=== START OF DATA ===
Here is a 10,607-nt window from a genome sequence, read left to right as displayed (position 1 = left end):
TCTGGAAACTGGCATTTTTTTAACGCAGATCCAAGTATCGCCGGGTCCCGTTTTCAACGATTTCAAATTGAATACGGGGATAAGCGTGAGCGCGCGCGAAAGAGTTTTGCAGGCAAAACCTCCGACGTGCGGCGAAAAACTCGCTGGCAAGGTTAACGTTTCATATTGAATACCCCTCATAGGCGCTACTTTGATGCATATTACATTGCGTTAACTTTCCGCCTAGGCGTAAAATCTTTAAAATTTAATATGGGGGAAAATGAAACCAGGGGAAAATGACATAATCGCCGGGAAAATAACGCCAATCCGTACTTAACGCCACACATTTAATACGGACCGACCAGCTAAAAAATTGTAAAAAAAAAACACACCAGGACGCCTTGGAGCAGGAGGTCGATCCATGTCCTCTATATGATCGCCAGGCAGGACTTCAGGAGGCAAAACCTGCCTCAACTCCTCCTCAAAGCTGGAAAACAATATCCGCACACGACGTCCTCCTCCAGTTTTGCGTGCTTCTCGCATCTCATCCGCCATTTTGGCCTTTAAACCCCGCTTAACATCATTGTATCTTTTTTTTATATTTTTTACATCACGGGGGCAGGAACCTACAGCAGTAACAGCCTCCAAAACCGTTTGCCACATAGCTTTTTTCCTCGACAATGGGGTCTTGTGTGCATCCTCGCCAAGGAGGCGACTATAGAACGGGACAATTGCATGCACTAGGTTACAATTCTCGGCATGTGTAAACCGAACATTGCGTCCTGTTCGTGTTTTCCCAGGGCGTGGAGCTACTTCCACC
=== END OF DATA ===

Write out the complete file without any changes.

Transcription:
Here is a 10,607-nt window from a genome sequence, read left to right as displayed (position 1 = left end):
TCTGGAAACTGGCATTTTTTTAACGCAGATCCAAGTATCGCCGGGTCCCGTTTTCAACGATTTCAAATTGAATACGGGGATAAGCGTGAGCGCGCGCGAAAGAGTTTTGCAGGCAAAACCTCCGACGTGCGGCGAAAAACTCGCTGGCAAGGTTAACGTTTCATATTGAATACCCCTCATAGGCGCTACTTTGATGCATATTACATTGCGTTAACTTTCCGCCTAGGCGTAAAATCTTTAAAATTTAATATGGGGGAAAATGAAACCAGGGGAAAATGACATAATCGCCGGGAAAATAACGCCAATCCGTACTTAACGCCACACATTTAATACGGACCGACCAGCTAAAAAATTGTAAAAAAAAAACACACCAGGACGCCTTGGAGCAGGAGGTCGATCCATGTCCTCTATATGATCGCCAGGCAGGACTTCAGGAGGCAAAACCTGCCTCAACTCCTCCTCAAAGCTGGAAAACAATATCCGCACACGACGTCCTCCTCCAGTTTTGCGTGCTTCTCGCATCTCATCCGCCATTTTGGCCTTTAAACCCCGCTTAACATCATTGTATCTTTTTTTTATATTTTTTACATCACGGGGGCAGGAACCTACAGCAGTAACAGCCTCCAAAACCGTTTGCCACATAGCTTTTTTCCTCGACAATGGGGTCTTGTGTGCATCCTCGCCAAGGAGGCGACTATAGAACGGGACAATTGCATGCACTAGGTTACAATTCTCGGCATGTGTAAACCGAACATTGCGTCCTGTTCGTGTTTTCCCAGGGCGTGGAGCTACTTCCACC